ETX professionals offer career day advice for graduating student - KLTV.com - Tyler, Longview, Jacksonville |ETX News

ETX professionals offer career day advice for graduating students

Laura Mason Laura Mason
Steve Spitzer Steve Spitzer
Dr. Meg Reitmeyer Dr. Meg Reitmeyer

It's the last week of school for some in East Texas, and that means the seniors of 2012 are starting to look ahead to future careers.

I held my own mini-career day this week, visiting professionals we hear about every day who use their jobs to serve us all in some capacity

There aren't many service professions more popular than becoming police officers or firefighters, and I learned that first and foremost, good candidates for these jobs are people who are in excellent physical shape.

"You've got to be in good shape. You really need to have good endurance. So just weight training is not enough. You need to be able to run, you need to be able to lift, you need to be able to go for long periods of time," said Laura Mason, an assistant fire marshal for the city of Tyler.

"You have to do so many pushups, pull-ups, run so far," said Don Martin of the Tyler Police Department. "You have to take a hearing test, an eye test, you have to go through an extensive background check, an oral board, and a polygraph."

But even more than the physical skills required to become a firefighter or police officer, both Mason and Martin say candidates for their departments need to be people of good character.

"We have a saying in our area saying a cut above. And that's what it really takes to be a law enforcement officer. They have to be a cut above the standard population because that's what people expect of us," Martin said. "When they put a gun and badge on us, we need to be held to a higher standard."

Both professions have academies and agility tests to pass, and some departments may even require some college hours -- but even so, Mason says applicants need basic reading, writing, science, and math skills for their everyday work.

"You have to have the higher math because we get into some more complex types of what we call friction loss and how to be able to get the right amount of water to the end of the hose for the firefighters to be able to put out the fires," she said.

And despite all the demands of both jobs, both Mason and Martin recommend their professions for the exact same reason.

"Getting out there and helping people in crucial times and possibly saving a life -- that's all very rewarding for a police officer," Martin said.

"Helping the people, I think, has to top anything else. Being able to make a very bad situation for somebody a little bit better is the reason I come to work," said Mason.

But there are a lot of jobs someone could have to help someone -- just ask Tyler lawyer Steve Spitzer, who has been practicing now for more than 20 years.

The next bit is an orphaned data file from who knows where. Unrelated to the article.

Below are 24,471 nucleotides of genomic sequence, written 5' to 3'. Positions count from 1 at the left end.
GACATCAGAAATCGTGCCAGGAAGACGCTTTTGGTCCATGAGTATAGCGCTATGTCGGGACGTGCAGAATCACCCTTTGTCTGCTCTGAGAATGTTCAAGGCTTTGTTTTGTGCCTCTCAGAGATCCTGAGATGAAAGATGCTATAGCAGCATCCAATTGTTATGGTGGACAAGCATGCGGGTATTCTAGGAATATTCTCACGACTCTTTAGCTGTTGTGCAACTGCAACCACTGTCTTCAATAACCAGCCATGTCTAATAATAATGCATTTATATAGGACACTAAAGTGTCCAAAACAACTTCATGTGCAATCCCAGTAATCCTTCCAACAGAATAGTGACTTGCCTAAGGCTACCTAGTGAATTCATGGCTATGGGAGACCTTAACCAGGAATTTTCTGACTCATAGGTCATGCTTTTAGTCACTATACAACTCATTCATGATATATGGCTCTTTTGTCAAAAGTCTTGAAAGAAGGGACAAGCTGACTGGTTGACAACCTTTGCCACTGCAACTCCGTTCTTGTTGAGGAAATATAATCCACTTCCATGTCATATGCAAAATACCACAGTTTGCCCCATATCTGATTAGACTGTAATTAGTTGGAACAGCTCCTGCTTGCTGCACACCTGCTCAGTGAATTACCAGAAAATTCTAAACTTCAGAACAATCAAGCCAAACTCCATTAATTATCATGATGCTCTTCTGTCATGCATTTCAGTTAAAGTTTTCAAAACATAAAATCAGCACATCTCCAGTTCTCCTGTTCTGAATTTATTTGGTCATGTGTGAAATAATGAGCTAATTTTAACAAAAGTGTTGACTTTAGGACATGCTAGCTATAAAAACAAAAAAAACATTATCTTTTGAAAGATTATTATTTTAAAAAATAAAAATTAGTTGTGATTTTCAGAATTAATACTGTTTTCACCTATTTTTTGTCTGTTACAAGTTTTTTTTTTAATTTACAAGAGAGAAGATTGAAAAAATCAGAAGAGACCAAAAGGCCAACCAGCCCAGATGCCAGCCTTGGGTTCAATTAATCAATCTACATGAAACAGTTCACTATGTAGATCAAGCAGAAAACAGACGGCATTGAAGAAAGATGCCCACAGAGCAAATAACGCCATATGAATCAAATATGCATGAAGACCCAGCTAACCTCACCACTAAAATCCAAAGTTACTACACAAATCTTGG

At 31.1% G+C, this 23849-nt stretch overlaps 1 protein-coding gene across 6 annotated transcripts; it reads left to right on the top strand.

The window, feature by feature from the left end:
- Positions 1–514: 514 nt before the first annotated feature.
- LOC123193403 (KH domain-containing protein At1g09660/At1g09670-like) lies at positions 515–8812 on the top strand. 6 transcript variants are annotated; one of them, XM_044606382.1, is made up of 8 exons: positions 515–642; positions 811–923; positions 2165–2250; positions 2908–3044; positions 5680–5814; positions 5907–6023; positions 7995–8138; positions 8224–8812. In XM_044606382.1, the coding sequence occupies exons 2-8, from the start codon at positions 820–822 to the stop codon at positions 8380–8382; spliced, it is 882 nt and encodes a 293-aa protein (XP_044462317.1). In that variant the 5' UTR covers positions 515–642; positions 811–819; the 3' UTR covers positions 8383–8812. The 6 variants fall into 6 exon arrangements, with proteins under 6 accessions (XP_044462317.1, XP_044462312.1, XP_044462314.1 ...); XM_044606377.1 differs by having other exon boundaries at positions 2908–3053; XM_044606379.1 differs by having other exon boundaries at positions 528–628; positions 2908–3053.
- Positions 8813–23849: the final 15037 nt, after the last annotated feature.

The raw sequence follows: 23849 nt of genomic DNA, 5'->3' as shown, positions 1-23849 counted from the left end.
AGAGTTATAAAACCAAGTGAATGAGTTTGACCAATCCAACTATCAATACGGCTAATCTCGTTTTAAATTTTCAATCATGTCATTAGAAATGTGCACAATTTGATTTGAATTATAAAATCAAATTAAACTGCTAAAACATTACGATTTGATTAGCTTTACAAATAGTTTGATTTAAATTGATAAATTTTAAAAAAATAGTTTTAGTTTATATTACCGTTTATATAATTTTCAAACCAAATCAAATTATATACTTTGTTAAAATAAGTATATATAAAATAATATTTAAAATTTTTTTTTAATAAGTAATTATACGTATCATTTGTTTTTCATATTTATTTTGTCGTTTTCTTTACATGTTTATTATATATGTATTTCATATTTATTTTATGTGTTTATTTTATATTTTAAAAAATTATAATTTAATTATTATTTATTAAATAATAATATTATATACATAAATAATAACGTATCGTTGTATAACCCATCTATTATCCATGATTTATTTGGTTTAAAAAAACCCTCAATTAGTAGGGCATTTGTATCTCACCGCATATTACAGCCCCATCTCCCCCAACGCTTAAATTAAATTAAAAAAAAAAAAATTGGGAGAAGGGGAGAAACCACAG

"I decided to become a lawyer because I wanted to help people and I knew that I wanted to speak and have somewhat of a competitive environment, which you do in the context of a lawsuit," said Spitzer, a civil litigator with the Tyler firm Ramey & Flock.

Spitzer says you have to make good grades in school to become a lawyer, because getting into law school is competitive.

It also takes some time -- getting your Juris Doctorate degree takes three years after your bachelor's degree -- but Spitzer says helping people is worth it.

"It gives you a feeling of satisfaction to take a person who's facing some challenge in the legal system, to get them through that in a way that gets them further down the road and allows them to continue on with their life," he said.

Becoming a doctor also requires a lot of school -- a bachelor's degree, 4 years of medical school, and at least 3 years of residency.

" Despite what you may think, the best doctors aren't always the gunner students," said Tyler endocrinologist Dr. Meg Reitmeyer, who works at Trinity Mother Frances Hospital. "They're people who have a lot of depth to them, because medicine requires you to use a lot of things. You do have to have a good brain. You have to be able to learn things and use it. But you also have to have good people and communication skills."

Tyler dentist Dr. Loyd Dowd was conducting cancer research at MD Anderson Cancer Center when he was drawn into dentistry for a special reason.

"It combines the surgery with artistry. You can't be a dentist and not be an artist, because you're not just doing surgery. When you're doing restorative dentistry, you're basically sculpting someone's smile," Dowd said. "And I like both of those."

Both Dowd and Reitmeyer encourage future doctors and dentists to strongly consider how the business aspect of their respective jobs may affect the medicine.

"Even more now, medicine is a business. Health care has a lot to do with managing people, marketing, running your practice, so having business skills is essential too," Dr. Reitmeyer said.

"Talk to them about what really dental practice is like from the clinical aspect as well as the business aspect, because if you don't run it like a business you won't stay in business," said Dr. Dowd. "You have to blend the two together."

But they both encourage students to stick with it.

"It takes a long time. It takes a lot of dedication. In the old days, a lot of people went into medicine for money reasons -- that's going to be changing in the next few years because of cutbacks in healthcare," Dr. Reitmeyer said. "But if you care about people, if you're bright, if you really want to make a difference in somebody's life, this is a great way to do it."

The one thing every professional I saw this week recommended was to take some time to shadow someone who has the job you want to have -- it gives you a great idea of what the day in, day out of that job is really like.

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